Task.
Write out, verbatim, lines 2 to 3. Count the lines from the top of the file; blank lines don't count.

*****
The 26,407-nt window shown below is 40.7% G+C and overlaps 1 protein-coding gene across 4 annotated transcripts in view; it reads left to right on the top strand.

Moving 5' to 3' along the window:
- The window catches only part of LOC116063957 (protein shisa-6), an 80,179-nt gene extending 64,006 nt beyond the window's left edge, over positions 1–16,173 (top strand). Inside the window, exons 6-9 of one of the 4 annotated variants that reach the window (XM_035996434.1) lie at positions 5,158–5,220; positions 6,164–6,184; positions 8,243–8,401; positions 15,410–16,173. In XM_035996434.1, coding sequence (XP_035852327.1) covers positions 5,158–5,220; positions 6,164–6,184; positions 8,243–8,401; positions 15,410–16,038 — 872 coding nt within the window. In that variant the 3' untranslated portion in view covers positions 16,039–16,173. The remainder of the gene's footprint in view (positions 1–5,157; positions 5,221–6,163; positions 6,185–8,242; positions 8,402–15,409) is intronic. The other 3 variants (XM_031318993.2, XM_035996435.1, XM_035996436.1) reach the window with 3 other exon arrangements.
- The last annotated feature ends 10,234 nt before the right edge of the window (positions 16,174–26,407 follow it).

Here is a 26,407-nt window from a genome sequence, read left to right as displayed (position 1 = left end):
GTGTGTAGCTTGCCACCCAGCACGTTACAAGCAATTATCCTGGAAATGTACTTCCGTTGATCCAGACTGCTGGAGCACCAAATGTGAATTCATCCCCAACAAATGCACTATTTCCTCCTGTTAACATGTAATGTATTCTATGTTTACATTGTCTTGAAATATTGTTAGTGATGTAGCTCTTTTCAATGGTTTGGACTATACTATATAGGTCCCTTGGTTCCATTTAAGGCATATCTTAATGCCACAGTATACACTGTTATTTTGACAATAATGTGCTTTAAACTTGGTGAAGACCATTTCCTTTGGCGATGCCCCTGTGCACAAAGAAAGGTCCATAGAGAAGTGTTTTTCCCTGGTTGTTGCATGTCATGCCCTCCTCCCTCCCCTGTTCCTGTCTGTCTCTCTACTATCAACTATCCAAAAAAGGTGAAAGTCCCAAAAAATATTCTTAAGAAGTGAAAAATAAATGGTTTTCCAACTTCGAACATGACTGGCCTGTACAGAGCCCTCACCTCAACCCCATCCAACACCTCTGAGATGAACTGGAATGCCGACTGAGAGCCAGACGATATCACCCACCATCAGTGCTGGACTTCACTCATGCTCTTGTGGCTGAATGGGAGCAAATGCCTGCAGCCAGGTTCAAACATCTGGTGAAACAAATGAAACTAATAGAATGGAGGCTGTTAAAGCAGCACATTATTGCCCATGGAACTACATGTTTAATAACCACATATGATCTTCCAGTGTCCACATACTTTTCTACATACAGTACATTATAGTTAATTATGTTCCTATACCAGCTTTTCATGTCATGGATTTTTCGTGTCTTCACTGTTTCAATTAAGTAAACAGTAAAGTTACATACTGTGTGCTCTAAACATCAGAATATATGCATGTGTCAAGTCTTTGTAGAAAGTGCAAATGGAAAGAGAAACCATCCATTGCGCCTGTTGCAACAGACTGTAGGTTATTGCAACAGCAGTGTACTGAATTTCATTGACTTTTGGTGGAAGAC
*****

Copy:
Moving 5' to 3' along the window:
- The window catches only part of LOC116063957 (protein shisa-6), an 80,179-nt gene extending 64,006 nt beyond the window's left edge, over positions 1–16,173 (top strand). Inside the window, exons 6-9 of one of the 4 annotated variants that reach the window (XM_035996434.1) lie at positions 5,158–5,220; positions 6,164–6,184; positions 8,243–8,401; positions 15,410–16,173. In XM_035996434.1, coding sequence (XP_035852327.1) covers positions 5,158–5,220; positions 6,164–6,184; positions 8,243–8,401; positions 15,410–16,038 — 872 coding nt within the window. In that variant the 3' untranslated portion in view covers positions 16,039–16,173. The remainder of the gene's footprint in view (positions 1–5,157; positions 5,221–6,163; positions 6,185–8,242; positions 8,402–15,409) is intronic. The other 3 variants (XM_031318993.2, XM_035996435.1, XM_035996436.1) reach the window with 3 other exon arrangements.